Continuing Education Courses > Pelvic Floor Level 2A
Continuing Education Courses > Pelvic Floor Level 2A
|Price: $695 ($725 within one month of the course)
Experience Level: Intermediate
Contact Hours: 22.5
This continuing education course is a three-day intermediate-level seminar designed as a next step in completing the clinicians’ ability to more comprehensively evaluate and treat the female and male pelvic floor. The participant will have the opportunity to learn about two common bowel dysfunctions, fecal incontinence and constipation, and how the pelvic rehabilitation provider can play a crucial role in overcoming these issues that affect quality of life so dramatically. In the US, adult estimates of fecal incontinence is over 8%, and greater than 15% in people over age 70. (Whitehead, 2010) According to the National Institutes of Health, constipation affects up to 15% of people, and is one of the most common gastrointestinal complaints that affects 42 million people. (Constipation, 2013) Pelvic rehabilitation providers are able to teach patients how to significantly improve quality of life through simple behavioral techniques and approaches that optimize abdominopelvic health.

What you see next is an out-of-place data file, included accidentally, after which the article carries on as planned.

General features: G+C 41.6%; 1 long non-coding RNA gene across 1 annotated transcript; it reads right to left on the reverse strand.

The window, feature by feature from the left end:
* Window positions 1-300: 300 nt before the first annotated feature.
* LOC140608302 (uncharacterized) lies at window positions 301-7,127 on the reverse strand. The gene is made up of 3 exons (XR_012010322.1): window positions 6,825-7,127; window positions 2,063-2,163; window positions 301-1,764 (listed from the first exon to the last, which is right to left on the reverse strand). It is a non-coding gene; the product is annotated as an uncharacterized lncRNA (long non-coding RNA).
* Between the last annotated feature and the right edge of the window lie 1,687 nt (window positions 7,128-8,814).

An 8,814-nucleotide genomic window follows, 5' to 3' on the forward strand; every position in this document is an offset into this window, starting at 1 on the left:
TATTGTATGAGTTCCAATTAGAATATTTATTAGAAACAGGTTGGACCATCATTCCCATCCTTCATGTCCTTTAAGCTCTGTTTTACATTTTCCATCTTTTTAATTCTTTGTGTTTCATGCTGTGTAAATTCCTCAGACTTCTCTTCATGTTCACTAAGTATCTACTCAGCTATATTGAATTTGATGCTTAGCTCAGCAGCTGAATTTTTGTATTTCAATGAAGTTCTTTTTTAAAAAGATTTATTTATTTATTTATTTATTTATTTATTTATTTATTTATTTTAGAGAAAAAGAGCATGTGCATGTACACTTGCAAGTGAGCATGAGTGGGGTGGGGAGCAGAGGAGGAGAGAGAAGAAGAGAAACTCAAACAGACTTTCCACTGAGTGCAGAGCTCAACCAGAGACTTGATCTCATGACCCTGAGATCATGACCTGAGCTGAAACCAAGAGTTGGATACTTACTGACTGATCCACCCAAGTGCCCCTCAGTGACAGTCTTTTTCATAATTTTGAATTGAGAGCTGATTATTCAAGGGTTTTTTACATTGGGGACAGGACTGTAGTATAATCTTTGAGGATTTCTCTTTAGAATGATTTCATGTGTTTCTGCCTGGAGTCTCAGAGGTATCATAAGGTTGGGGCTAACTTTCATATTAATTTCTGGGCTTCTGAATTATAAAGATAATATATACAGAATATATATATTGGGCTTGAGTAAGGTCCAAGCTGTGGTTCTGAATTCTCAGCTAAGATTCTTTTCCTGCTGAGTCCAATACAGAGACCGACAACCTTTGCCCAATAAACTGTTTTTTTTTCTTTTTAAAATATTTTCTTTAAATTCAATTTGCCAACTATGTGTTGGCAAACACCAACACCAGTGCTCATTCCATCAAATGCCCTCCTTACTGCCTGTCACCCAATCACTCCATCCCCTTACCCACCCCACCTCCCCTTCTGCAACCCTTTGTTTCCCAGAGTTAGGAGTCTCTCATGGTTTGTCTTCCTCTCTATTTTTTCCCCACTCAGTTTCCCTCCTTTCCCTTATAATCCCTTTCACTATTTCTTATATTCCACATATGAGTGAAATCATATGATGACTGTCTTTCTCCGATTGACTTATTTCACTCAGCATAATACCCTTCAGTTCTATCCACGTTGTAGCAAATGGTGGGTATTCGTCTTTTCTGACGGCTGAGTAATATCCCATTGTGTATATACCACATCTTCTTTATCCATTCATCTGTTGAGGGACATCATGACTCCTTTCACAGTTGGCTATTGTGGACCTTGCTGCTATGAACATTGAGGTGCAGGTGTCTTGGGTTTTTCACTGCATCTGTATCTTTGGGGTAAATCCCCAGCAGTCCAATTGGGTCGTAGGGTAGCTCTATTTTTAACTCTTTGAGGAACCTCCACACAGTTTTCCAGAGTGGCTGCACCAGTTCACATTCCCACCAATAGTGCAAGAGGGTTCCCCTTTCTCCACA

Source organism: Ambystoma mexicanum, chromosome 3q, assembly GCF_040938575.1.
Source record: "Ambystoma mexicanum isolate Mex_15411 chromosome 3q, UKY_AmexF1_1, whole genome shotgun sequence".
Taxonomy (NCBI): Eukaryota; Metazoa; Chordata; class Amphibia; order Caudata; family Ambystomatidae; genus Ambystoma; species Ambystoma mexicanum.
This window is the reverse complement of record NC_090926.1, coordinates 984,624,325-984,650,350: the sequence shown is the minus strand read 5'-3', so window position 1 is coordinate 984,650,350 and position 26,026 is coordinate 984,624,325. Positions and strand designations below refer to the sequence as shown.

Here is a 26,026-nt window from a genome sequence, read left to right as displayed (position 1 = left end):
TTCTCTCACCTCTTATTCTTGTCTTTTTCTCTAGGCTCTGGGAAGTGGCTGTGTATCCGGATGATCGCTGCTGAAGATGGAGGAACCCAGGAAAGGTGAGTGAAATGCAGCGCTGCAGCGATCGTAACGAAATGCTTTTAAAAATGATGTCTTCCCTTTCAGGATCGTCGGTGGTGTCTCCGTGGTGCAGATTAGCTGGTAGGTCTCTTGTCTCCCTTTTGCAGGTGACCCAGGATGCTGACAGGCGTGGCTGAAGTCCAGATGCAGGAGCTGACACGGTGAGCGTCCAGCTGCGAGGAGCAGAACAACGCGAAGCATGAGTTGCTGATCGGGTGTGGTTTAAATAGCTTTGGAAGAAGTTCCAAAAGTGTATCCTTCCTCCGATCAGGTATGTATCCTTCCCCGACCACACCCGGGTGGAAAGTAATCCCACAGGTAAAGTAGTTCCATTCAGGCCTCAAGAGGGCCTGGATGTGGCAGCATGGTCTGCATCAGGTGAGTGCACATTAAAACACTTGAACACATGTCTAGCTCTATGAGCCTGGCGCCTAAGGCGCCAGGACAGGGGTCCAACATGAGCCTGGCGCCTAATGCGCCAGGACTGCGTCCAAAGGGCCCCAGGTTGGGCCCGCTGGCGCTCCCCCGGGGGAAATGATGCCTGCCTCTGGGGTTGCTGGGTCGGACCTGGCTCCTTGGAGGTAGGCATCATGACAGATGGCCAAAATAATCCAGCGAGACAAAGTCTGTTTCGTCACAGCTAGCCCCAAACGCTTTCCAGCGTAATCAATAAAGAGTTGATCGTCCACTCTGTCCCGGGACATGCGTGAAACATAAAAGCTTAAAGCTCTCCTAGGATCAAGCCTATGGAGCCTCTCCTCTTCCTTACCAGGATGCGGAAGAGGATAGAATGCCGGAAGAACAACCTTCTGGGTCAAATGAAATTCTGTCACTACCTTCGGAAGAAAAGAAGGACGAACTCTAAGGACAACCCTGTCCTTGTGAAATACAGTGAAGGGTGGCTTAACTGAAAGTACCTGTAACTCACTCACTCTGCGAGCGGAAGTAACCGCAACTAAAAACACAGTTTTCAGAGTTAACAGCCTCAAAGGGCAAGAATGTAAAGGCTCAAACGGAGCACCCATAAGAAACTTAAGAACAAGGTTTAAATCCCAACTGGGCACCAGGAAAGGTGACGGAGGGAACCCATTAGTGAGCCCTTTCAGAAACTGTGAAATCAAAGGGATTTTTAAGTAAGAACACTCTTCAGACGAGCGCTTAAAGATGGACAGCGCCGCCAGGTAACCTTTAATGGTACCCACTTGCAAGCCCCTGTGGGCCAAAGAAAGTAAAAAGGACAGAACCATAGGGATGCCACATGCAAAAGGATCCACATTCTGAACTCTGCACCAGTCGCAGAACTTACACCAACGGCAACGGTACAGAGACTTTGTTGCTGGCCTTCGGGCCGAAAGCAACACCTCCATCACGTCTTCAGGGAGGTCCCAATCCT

Participants will learn how to evaluate the patient who presents with bowel dysfunction including fecal incontinence and constipation, and also with defecation disorders such as paroxysmal puborectalis, irritable bowel syndrome (IBS), and fecal urgency. Knowledge of pelvic anatomy expands into the gastrointestinal system with detailed instruction about the rectum and anal canal, anal sphincters, and with instruction in important physiologic principles such as the gastrocolic reflex, sampling response, and intrinsic defecation reflex. There are other conditions that can cause pain or bleeding such as hemorrhoids, fistulas, fissures, and proctalgia fugax; the clinician will learn how to apply skills of external and internal pelvic muscle assessement (via the anorectal canal) for these conditions.
Many pelvic rehabilitation providers attend this course to learn clinical skills for coccyx pain and for pudendal neuralgia, two conditions that are included on Day 2 of this continuing education course. As either condition can contribute to chronic pelvic pain, this course provides significant lab time so that participants will have the opportunity to practice any new skills. Day 3 of the course introduces the participant to pelvic rehabilitation of the male patient with an emphasis on topics of male pelvic anatomy, urinary incontinence, prostatectomy, and male pelvic pain. The content in this course prepares the therapist to work with male pelvic conditions by reinforcing what is common to the care of both men and women, as well as teaching that which is unique for the male patient.Current medical evaluation (with tests such as defecography, manometry), medical management (for anorectal pain and for colorectal conditions), and evidence-informed clinical interventions will be instructed.
Please note, the Pelvic Floor series of courses typically fill up about 2-3 months before the scheduled course date. It is highly recommended that participants register well in advance to reserve their seats. If you need your employer to send a check for your registration payment, please click the Request Invoice button on the course event page to reserve your seat.